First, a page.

Head and Heart: Making Sense of Multicultural Mindsets

Monique L. Nelson – Chairman & CEO, UWG

Jeff Yang – SVP, Consulting Services, The Futures Company

Introduced by: Colleen Fahey Rush – EVP & CRO, Viacom Media Networks; ARF Board Member

The panel discussed a Marine Corps recruitment campaign targeting second generation Asian-Americans. The campaign was developed by UWG.  

Culture is a factor in decision-making.

Both rational and emotional reasons for becoming a Marine were analyzed. Emotion and rationality were considered as part of researching key areas that shape multicultural mindsets.

Explore the interplay between rational (tangible benefits) and emotional (intangible benefits) mindsets in the multicultural consumer.

They showed a recruitment video for the Marines called “A Warrior’s Education.”

The creative spoke to second-generation Asian Americans who experience a feeling of cultural displacement with their families and in American culture. These individuals stand within two worlds, and have a flexible sense of identity.

These two mindsets are not necessarily exclusive. They can run concurrently.

The decision to become a Marine is extremely engaged. Depending on culture, there are different tendencies operating. These individuals can use code-switching to fit in the majority environments, but also to stand out in these environments. They need to be able to adapt and function in sharply different cultural realities.

In the same way, multicultural consumers alternate in behavior but also in mindset. They tend to “think in color” in emotionally charged contexts.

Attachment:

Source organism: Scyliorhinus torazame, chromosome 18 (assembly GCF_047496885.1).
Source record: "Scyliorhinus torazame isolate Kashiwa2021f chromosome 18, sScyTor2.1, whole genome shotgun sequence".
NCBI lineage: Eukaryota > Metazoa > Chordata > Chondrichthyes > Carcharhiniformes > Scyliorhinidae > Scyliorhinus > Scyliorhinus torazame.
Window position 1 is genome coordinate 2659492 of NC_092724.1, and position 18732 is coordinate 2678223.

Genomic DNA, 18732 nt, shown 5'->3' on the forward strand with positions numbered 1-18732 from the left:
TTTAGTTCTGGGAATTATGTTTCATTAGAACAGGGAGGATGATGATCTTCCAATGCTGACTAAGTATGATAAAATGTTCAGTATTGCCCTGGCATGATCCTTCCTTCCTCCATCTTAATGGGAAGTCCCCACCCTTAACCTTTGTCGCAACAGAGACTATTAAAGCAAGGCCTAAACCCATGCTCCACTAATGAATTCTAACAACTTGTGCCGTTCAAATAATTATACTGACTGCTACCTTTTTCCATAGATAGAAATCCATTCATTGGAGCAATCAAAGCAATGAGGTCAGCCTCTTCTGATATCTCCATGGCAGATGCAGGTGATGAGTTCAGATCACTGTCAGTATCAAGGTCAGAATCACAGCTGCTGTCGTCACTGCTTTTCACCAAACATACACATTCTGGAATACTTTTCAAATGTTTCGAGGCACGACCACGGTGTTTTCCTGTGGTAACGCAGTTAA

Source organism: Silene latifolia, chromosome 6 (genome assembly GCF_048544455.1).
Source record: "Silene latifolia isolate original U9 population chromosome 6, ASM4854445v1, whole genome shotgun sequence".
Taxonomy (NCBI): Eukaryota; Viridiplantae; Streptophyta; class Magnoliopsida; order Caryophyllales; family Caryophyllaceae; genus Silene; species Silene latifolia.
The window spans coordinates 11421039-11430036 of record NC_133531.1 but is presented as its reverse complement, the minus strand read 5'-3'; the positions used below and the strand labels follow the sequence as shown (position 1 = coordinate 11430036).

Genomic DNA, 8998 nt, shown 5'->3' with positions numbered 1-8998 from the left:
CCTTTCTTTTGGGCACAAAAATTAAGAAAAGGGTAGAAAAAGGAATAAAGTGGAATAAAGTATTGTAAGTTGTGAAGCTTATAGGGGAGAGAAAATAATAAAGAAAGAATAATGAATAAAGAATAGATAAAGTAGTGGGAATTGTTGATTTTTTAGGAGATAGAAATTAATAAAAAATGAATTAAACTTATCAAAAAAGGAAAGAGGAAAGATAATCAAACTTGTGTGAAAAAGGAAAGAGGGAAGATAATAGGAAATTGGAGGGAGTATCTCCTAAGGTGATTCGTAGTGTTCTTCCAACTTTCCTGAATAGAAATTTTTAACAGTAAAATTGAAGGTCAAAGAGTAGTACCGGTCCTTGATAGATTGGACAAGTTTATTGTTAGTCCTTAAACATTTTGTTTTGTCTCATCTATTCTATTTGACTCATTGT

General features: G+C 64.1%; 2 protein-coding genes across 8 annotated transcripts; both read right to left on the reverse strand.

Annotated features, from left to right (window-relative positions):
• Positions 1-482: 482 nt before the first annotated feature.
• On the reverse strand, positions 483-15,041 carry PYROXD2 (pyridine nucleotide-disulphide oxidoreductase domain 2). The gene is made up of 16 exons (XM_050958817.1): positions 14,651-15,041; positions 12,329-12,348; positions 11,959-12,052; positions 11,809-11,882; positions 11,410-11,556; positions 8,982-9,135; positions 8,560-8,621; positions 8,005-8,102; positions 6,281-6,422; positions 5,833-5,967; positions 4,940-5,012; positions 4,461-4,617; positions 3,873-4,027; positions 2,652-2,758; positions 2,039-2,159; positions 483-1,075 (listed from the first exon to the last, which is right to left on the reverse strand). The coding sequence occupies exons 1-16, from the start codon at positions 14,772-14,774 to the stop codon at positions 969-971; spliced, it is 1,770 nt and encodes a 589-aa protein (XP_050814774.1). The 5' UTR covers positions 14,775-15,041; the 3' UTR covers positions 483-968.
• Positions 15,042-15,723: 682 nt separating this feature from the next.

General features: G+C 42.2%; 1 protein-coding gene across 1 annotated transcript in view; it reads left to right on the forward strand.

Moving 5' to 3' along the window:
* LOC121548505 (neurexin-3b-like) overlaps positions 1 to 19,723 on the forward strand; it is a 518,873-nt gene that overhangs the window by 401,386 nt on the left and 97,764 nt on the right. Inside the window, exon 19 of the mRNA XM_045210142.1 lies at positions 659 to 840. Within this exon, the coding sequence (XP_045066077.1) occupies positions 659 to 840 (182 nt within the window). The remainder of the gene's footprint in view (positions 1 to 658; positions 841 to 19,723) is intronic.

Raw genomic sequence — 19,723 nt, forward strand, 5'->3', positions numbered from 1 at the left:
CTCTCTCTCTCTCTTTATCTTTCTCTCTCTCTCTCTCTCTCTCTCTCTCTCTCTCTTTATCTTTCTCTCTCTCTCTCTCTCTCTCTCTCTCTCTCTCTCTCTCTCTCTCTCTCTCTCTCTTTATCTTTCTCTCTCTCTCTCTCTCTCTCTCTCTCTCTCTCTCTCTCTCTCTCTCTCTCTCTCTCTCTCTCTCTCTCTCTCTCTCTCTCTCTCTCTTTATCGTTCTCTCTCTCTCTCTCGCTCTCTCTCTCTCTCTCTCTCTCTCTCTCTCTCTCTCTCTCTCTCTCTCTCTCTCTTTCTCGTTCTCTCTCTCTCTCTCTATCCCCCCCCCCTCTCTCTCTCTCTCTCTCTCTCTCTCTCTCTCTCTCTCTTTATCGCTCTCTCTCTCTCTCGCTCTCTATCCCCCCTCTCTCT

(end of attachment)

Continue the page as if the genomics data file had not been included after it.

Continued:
• Younger consumers tend to be more engaged, while older consumers are more habitual.
  • Hispanic, African-American, Asian-Americans are more engaged while non-Hispanic whites are more likely to be habitual.

Emotion and rationality are always at play in decision-making, all the time.

Marketing to multicultural consumers acknowledges the fluidity of their identity. They will have a rational consideration but the emotional connection is what makes their final decision.

In “A Warrior’s Education,” you see authentic storytelling about 1st Lt. David Pham, a Marine from a similar background. The videos were watched exclusively on Facebook and supported on marines.com.

The first video outlined the concept of self-discipline. The second video shows the importance of “respect” and love in leadership. The creative leverages content for the head and heart and is tailored to this particular group.

Appeal to the dual connection that involves their thinking processes and emotional drive.

Find the common ground between groups, take a universal approach, and find the “sweet spot” to make your appeal even stronger. Family is one of the cultural touchstones for Asian Americans that was leveraged the videos. These spots scored high for rationality and emotionality.

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